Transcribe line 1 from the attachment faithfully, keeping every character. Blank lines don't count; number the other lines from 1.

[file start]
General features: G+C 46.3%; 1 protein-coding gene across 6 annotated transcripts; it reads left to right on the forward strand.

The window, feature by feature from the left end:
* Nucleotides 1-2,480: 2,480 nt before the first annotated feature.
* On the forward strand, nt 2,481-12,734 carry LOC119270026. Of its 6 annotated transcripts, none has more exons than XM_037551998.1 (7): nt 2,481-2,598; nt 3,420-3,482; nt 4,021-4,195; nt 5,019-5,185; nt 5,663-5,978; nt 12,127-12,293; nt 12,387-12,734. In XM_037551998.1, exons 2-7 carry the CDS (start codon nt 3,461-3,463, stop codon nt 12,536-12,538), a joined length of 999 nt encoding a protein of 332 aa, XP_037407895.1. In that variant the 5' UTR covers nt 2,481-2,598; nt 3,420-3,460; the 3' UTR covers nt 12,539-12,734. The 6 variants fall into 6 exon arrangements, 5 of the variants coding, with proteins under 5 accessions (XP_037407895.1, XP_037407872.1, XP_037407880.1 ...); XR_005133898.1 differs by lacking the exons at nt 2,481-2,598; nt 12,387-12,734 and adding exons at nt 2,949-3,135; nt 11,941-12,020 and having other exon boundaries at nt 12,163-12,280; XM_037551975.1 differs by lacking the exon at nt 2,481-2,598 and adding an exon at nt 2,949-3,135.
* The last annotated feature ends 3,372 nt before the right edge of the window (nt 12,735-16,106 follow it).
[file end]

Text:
General features: G+C 46.3%; 1 protein-coding gene across 6 annotated transcripts; it reads left to right on the forward strand.